Creating Resilience with Public/Private Partnerships—and Planning

by Charles Brooks, Featured Contributor

Public/private partnerships are critical to the success of government operations that provide essential services and benefits. Such partnerships can help agencies reduce costs, simplify operations, and are easily scalable at times of increased and decreased need. Whether motivated by a natural disaster, terrorism, or an interruption caused by legislative shortfall, successful public/private partnerships can provide business continuity and resilience.

StrategyGiven that most of the infrastructure in the U.S. is private, government has a need to coordinate with the private sector for maintaining critical transportation modes, IT, and communications support, allowing these agencies to keep preparedness at high levels. The private sector can also bolster humanitarian efforts with supplies of needed food, water, and provisions.

Contingency Planning is Key

Functional communications are the key element that enables government and its constituents to be resilient. Planning and protocols can be prepared in advance to ensure that systematic workflow and logistical operations that support vital programs are in place and tested . For example, recent weather-related emergencies have led to the adoption of a surge capacity in call centers that support federal pensions, social security, and disabilities during tornado and hurricane seasons. In addition, government continuity planning for processing of transactions and forms has also become more manageable because of public/private sector collaboration. These collaborations rely on best commercial practices and automation technologies to ensure that customer services function smoothly in a time of crisis. Private sector companies such as Microsoft, Lockheed Martin, and Xerox work closely with financial and security related agencies in the government, including the Department of Defense and Department of Homeland Security.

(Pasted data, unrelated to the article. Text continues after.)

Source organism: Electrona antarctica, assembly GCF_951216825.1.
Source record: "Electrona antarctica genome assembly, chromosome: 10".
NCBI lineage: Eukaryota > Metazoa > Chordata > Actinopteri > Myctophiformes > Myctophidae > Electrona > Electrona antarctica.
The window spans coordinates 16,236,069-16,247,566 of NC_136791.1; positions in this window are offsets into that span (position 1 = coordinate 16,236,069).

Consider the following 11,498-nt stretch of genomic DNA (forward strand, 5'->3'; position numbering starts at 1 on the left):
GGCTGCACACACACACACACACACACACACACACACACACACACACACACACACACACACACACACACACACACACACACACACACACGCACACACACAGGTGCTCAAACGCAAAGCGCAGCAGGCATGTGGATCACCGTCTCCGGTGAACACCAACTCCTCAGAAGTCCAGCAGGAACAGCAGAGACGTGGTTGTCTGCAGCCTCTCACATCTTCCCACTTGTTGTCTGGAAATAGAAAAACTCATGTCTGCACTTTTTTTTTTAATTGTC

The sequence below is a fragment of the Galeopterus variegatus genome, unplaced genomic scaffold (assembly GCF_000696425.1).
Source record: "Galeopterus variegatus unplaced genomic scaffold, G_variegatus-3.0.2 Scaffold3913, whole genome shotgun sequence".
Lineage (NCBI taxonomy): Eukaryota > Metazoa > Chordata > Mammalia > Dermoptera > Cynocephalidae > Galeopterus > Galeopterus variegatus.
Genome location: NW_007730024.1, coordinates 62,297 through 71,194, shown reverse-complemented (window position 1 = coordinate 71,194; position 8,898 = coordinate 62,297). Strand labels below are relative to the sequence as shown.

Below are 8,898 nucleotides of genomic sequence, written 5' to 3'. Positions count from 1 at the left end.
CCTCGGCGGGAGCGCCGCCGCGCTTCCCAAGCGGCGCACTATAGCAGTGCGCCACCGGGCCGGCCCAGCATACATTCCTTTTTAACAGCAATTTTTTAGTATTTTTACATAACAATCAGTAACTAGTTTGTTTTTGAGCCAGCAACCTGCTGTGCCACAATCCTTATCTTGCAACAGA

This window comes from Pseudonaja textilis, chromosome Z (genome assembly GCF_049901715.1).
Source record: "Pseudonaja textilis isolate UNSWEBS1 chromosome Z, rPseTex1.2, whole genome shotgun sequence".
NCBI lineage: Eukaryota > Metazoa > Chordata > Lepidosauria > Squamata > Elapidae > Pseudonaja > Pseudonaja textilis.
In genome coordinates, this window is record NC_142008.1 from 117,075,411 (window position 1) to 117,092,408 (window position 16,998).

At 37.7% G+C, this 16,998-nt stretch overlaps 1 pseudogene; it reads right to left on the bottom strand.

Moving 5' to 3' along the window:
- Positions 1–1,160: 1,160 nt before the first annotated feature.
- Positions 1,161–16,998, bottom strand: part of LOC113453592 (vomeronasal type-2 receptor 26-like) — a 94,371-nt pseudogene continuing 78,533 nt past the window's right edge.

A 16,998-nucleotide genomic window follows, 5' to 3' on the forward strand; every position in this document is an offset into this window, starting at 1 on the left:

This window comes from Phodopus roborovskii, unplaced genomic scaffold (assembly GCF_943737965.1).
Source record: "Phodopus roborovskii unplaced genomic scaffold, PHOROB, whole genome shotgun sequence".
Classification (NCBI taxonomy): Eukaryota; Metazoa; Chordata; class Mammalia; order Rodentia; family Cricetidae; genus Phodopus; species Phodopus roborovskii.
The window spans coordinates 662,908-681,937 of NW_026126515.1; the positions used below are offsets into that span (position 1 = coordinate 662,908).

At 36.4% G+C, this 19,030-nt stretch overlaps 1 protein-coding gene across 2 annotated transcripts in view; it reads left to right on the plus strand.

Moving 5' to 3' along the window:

The federal government’s intelligence, defense, homeland security, and law enforcement communities must remain operational, especially during a natural disaster or terrorism event. Dealing with interoperable communications issues and logistics can be a difficult challenge. The Boston Marathon bombings from last year exemplified how important planning in logistics and communications are between federal, state, and local government as well as with law enforcement and the community. Because Boston officials had worked out protocols among local law enforcement and various agencies (both governmental and non-governmental), the pursuit of the Boston Marathon terrorists was organized and less disruptive.

Planning for the continuation of essential constituent needs and security functions is  imperative to overcome hardships, inconveniences, and disasters. The tested model for enabling resiliency is private/public sector cooperation. It is a model that can and must be expanded for both emergency and non-emergency scenarios.

Editors Note: This Article originally appeared on the MIT Sloan Executive Blog


Chuck Brooks
Chuck Brooks
Chuck Brooks is a globally recognized thought leader and evangelist for Cybersecurity and Emerging Technologies. LinkedIn named Chuck as one of “The Top 5 Tech People to Follow on LinkedIn”. He was named by Thompson Reuters as a “Top 50 Global Influencer in Risk, Compliance,” and by IFSEC as the “#2 Global Cybersecurity Influencer” in 2018. He is also a Cybersecurity Expert for “The Network” at the Washington Post, Visiting Editor at Homeland Security Today, and a Contributor to FORBES. In government, Chuck has received two senior Presidential appointments. Under President George W. Bush Chuck was appointed to The Department of Homeland Security (DHS) as the first Legislative Director of The Science & Technology Directorate at the Department of Homeland Security. He also was appointed as Special Assistant to the Director of Voice of America under President Reagan. He served as a top Advisor to the late Senator Arlen Specter on Capitol Hill covering security and technology issues on Capitol Hill. In local government, he also worked as an Auxiliary Police officer for Arlington, Virginia. In industry, Chuck has served in senior executive roles for General Dynamics as the Principal Market Growth Strategist for Cyber Systems, at Xerox as Vice President & Client Executive for Homeland Security, for Rapiscan and Vice President of R & D, for SRA as Vice President of Government Relations, and for Sutherland as Vice President of Marketing and Government Relations. In academia, Chuck is Adjunct Faculty at Georgetown University’s Applied Intelligence Program and graduate Cybersecurity Programs where he teaches courses on risk management, homeland security, and cybersecurity. He was an Adjunct Faculty Member at Johns Hopkins University where he taught a graduate course on homeland security for two years. He has an MA in International relations from the University of Chicago, a BA in Political Science from DePauw University, and a Certificate in International Law from The Hague Academy of International Law.

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